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Arts at MIT’s Visiting Artists Program is featuring the work of alumnus Jamshied Sharifi ‘83 this week with a panel about the Arab Spring, which inspired a new work commissioned by and for the MIT Wind Ensemble, Awakening.
A panel discussion held on March 13 in Killian Hall, titled Awakening the Arab Spring, featured Sharifi with members of the MIT community, including Associate Provost and Ford International Professor of History Philip S. Khoury; Obaidah Abuhashem ‘12, president of the MIT Arab Students’ Organization; and Emily Jackson ’12, president of the MIT Wind Ensemble.
During the panel, excerpts from Awakening were performed by Sharifi and members of the Wind Ensemble, including Jackson, in a preview of the world premiere that will take place on Saturday, March 17, at 8 p.m. in Kresge Auditorium. Tickets are free for this concert in advance and $5 at the door.
In a succinct overview of the revolutionary wave of demonstrations and protests in the Arab World that began in December 2010, Khoury declared himself a “pess-optimist” — both pessimistic and optimistic in the same breath — about the prospects for democratic reform in the Middle East. Abuhashem, a native of the Gaza Strip, spoke of his generation’s hope and optimism about the prospects for change. Jackson described the benefits of rehearsing with the composer of Awakening and “watching him watch us and react as we played his new piece.” Sharifi praised the students, noting, “It is very rare to see the kind of passion and intensity of music-making displayed by the Wind Ensemble students. It is really refreshing to see people playing music because they have to, because it is burning inside them.”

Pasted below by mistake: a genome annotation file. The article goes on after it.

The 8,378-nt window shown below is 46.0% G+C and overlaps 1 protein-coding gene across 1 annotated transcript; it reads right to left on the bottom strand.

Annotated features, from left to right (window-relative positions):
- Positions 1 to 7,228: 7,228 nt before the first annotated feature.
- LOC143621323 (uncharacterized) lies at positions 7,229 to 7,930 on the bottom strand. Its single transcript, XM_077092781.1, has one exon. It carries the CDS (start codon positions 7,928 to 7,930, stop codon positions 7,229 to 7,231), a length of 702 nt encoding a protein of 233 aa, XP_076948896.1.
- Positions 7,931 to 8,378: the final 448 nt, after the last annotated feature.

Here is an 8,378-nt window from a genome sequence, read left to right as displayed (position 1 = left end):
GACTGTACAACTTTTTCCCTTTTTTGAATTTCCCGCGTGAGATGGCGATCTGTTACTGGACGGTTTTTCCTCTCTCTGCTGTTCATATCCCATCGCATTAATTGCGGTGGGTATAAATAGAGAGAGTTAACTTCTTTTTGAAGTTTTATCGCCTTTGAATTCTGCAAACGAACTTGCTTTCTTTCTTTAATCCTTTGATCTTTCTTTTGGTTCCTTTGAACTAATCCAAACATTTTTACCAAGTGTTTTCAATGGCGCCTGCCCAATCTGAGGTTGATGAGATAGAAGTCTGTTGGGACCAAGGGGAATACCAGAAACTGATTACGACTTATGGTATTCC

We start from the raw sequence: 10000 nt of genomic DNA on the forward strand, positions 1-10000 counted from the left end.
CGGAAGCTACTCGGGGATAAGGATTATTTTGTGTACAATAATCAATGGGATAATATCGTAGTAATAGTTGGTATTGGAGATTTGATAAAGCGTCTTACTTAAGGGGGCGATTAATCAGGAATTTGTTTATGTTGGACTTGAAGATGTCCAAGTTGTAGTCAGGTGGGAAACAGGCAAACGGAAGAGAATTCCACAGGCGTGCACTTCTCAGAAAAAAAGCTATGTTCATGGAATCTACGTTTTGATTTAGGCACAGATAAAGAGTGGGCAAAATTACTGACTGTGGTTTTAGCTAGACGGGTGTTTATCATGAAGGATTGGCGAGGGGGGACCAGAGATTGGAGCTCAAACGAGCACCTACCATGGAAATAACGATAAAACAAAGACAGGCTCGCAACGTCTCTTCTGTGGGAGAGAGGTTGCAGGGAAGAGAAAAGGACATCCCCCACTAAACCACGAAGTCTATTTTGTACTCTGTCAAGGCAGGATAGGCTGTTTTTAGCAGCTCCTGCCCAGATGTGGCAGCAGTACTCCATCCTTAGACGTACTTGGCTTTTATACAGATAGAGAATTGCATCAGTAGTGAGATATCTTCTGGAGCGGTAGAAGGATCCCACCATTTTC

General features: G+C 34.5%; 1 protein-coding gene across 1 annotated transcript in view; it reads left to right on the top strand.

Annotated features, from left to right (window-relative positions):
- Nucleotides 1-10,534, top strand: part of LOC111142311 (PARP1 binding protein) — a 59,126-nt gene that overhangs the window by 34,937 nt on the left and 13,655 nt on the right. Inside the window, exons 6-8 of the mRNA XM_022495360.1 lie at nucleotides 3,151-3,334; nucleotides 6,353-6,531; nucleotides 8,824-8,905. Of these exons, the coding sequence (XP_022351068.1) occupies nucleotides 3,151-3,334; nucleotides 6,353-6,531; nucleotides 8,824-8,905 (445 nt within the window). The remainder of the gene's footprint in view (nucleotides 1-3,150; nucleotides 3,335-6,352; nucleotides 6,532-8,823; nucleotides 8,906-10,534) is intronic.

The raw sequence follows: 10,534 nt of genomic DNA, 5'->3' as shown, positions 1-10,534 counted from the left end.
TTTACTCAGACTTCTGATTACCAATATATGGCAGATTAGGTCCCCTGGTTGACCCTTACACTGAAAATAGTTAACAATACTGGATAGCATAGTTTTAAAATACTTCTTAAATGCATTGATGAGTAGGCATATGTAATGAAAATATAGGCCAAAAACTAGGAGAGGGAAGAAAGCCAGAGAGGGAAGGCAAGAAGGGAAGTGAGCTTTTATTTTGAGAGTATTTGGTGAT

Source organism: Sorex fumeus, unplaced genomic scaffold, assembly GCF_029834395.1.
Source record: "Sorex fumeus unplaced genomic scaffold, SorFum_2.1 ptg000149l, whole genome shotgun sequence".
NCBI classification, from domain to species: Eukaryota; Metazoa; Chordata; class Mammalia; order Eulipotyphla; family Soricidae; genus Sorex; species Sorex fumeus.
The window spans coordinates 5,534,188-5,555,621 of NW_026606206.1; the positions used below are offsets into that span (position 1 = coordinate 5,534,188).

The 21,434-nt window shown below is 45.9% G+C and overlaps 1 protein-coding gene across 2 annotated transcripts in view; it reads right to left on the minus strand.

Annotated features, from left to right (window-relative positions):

Sharifi discussed his motivation for creating Awakening and explained its structure and themes as the musicians played excerpts of the piece, which has three movements: I. Maghreb/Bouazizi/The Uprisings, II. Reflection: Let Each One Hear Her Own Thoughts, and III. Ahead: The Real Transformation Has Barely Begun. The first movement is an introduction and an evocation of the “seed of revolution moving from country to country carried by a seed of melody that moves from section to section” of the wind instruments. The melodic idea becomes heavier and stronger later in this movement. The second movement represents a period of reflection and tonal reflection about what has happened, which sounds different from the rest of the piece. The third movement is intense and fiery and includes a clarinet solo.
“I was, like many, moved by the events of the Arab Awakening,” Sharifi noted. “For those of us with Persian heritage who watched the earlier political protests in Iran, initially with hope and then with bitter disappointment, the success of the civil movements in Tunisia, Egypt and Libya were especially gratifying. The labor of developing effective and responsive political systems in those three countries still remains. But something in the Middle East has undeniably changed. And I hope to honor that shift in my new piece, Awakening.”
Sharifi was approached by Frederick Harris, Jr., music director of the MIT Wind Ensemble, to create a work recognizing the Arab Spring.
“With the goals of exploring the music of the Persian and Arab worlds and bringing more awareness to the Arab Spring, I asked Jamshied Sharifi to compose an original work that would reflect the struggles for freedom across the Middle East,” Harris explained. “Born in Topeka, Kansas, to an Iranian father and an American mother, and having a history of composing music with worldview concepts, Jamshied Sharifi is uniquely qualified for this project.”
The occasion for these events is Sharifi’s residency from March 13-17 as part of the Visiting Artists Program at MIT. Sharifi has had a remarkable professional career as a composer, keyboardist, producer and arranger. His work includes scores for motion pictures, performing and recording with his own world music ensemble, collaboration with artists such as Ray Charles and Smokey Robinson, and an arrangement for President Barack Obama’s inaugural concert, held at the Lincoln Memorial.
The March 17 concert program for Awakening: A world premiere by Jamshied Sharifi also includes Bernard, Divertissement for Winds; Copland, Variations on a Shaker Melody; Schuman, When Jesus Wept; and Bernstein, Profanation from Symphony No. 1. The concert is performed by the MIT Wind Ensemble with Frederick Harris, Jr., music director; Kenneth Amis, assistant conductor; and is introduced by Jamshied Sharifi, composer-in-residence.